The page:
Is Tunisia’s democracy slipping away?
President Saied has been running the country unilaterally for almost a year. The July referendum will further strengthen his rule without resistance.
Those sincerely committed to the protection of global democratic norms must avoid the strategic error of ignoring the collapse of nascent democracies such as Tunisia. The birthplace of the Arab Spring, what happens there matters not just to the country itself, but to North Africa, the Middle East, and beyond.
Since the 2011 uprisings, Tunisia has largely been a beacon of hope for democratic aspirants across the region. While its neighbours have seen the reassertion of authoritarian rule or sunk into domestic turmoil, the smallest of the North African nations has witnessed fair elections, a free press, and the establishment of the Arab world’s most progressive constitution.
All this democratic progress, however, has been on a knife’s edge for the last year. On 25 July 2021, President Kais Saied declared a state of emergency following popular protests against the economic recession and the government’s poor handling of the Covid-19 pandemic. Saied claimed his move sought to rectify Tunisia’s political path and a dysfunctional parliament. He proceeded to shut down all political life and crippled post-uprising institutions. He sacked the Prime Minister, froze and then dissolved parliament, shut down the Supreme Judicial Council, and seized control of the election commission.
Saied’s intervention initially enjoyed overwhelming support from a citizenry that had grown frustrated at the government. According to a July 2021 poll, 87% of people welcomed his measures. However, this mood has since changed. By January 2022, that support had nearly halved.
For almost a year now, President Saied has been ruling Tunisia unilaterally with no checks and balances on his power. Though he claims to uphold respect for democracy, human rights, and freedoms, there is no evidence that this is anything but lip service and an attempt to buy time while he consolidates his power grab. The reality is that there has been increasing legal prosecution of political opponents, whom Saied has labelled as corrupt or treasonous. The free media is being stifled, and military courts are being used to quell dissent.
Tunisia’s political strife has also exacerbated the crisis in the economy, which has been weakened further by the impact of the war in Ukraine on wheat supplies and commodity prices. In March, Fitch downgraded Tunisia’s sovereign debt to junk status. Some economists predict that without the $4 billion IMF loan Tunisia is eying, the nation could face a financial meltdown.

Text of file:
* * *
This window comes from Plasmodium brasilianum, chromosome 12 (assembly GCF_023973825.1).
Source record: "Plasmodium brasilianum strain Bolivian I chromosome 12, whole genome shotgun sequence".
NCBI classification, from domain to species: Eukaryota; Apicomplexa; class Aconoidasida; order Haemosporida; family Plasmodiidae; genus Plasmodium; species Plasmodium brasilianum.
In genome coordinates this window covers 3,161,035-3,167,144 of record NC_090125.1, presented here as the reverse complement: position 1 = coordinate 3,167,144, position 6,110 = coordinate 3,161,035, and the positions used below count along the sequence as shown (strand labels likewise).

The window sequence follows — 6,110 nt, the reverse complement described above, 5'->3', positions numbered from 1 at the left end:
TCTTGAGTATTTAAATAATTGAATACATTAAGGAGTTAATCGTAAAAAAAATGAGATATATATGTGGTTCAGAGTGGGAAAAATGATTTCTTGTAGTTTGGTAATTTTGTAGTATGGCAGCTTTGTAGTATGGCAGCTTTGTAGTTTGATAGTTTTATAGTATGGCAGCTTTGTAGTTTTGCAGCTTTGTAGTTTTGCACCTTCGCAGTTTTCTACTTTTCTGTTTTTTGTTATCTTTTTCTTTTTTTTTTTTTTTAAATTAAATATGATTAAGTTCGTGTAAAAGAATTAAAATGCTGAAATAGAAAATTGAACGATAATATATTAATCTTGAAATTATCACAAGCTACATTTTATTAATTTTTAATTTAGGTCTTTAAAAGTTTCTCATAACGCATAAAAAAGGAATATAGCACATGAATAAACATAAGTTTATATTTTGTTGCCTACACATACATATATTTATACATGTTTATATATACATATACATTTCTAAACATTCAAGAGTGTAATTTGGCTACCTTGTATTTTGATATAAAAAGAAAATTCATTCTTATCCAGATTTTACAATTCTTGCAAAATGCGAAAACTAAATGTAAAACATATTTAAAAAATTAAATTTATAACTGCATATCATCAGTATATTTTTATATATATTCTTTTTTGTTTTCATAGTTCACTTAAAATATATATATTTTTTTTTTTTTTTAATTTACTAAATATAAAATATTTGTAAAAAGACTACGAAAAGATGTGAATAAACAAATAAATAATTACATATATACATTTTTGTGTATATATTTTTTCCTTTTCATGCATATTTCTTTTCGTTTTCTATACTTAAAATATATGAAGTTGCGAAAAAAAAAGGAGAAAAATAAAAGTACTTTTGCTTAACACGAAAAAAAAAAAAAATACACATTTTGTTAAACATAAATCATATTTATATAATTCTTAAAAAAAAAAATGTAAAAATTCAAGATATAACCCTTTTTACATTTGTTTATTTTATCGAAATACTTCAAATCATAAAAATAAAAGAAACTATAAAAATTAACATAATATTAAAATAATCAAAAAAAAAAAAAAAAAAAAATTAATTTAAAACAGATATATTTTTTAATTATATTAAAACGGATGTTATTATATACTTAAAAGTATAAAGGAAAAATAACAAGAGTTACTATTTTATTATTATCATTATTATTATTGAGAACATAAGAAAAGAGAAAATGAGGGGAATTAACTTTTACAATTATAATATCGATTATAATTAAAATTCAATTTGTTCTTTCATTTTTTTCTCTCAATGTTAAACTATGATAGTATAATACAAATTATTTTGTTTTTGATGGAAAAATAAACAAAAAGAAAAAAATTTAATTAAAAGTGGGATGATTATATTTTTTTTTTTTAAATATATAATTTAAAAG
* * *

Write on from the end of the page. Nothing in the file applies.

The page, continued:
Saied is now proceeding with a referendum on a new constitution to be held on 25 July. He is pursuing this move despite strong pushback from the political opposition, leading academics, and the one-million-member-strong UGTT trade union, which initially backed the initiative. These groups have all refused to participate in a national dialogue to draft the new constitution. The UGTT has also called for a national public strike in June after the government refused to raise wages, a move by the state aimed at helping catalyse the IMF deal.
Trust between the presidency and opposition parties, national organisations and civil society has plummeted, exemplified by back-and-forth accusations of treason between opposing sides. Yet no substantive reforms, especially economic reforms, are possible in Tunisia without effective, inclusive, and continuous dialogue between the nation’s various political actors.
Protecting Tunisian democracy
It is imperative that national democratic forces in Tunisia continue to pressure President Saied to reinstate a system of checks and balances and ensure the participation of all main political factions in any national dialogue. They must condemn human rights violations and condition any type of cooperation on political accountability and the reinstatement of democratic standards, including in the state’s deals around military and economic aid and the proposed IMF loan.
Western democracies have a role to play too. They cannot watch passively as Tunisians are condemned to a life of dictatorship and all democratic stirrings in the Arab world are destroyed. The uprising that toppled Zine El Abidine Ben Ali in 2011 was, and remains, a chance for Tunisia and its neighbours to democratise a region entrenched in authoritarianism. The West must make good on its promise to stand up everywhere for the democratic values it aims to promote.
Tunisia lacks true democratic leaders. Tunisian civil society is also isolated and short of experience and awareness of democratic principles. Donor organisations therefore have a responsibility to support civil society by focusing on projects that will help advance fundamental (non-superficial) democratic values and norms. This will empower Tunisia’s civil society to build the vision and mechanisms to guide a new generation of democratic believers.
The survival of Tunisia’s democracy is key to any hopes for democratic governance in the Arab world. The outcome of its political crisis could reverberate across the region and beyond for a long time.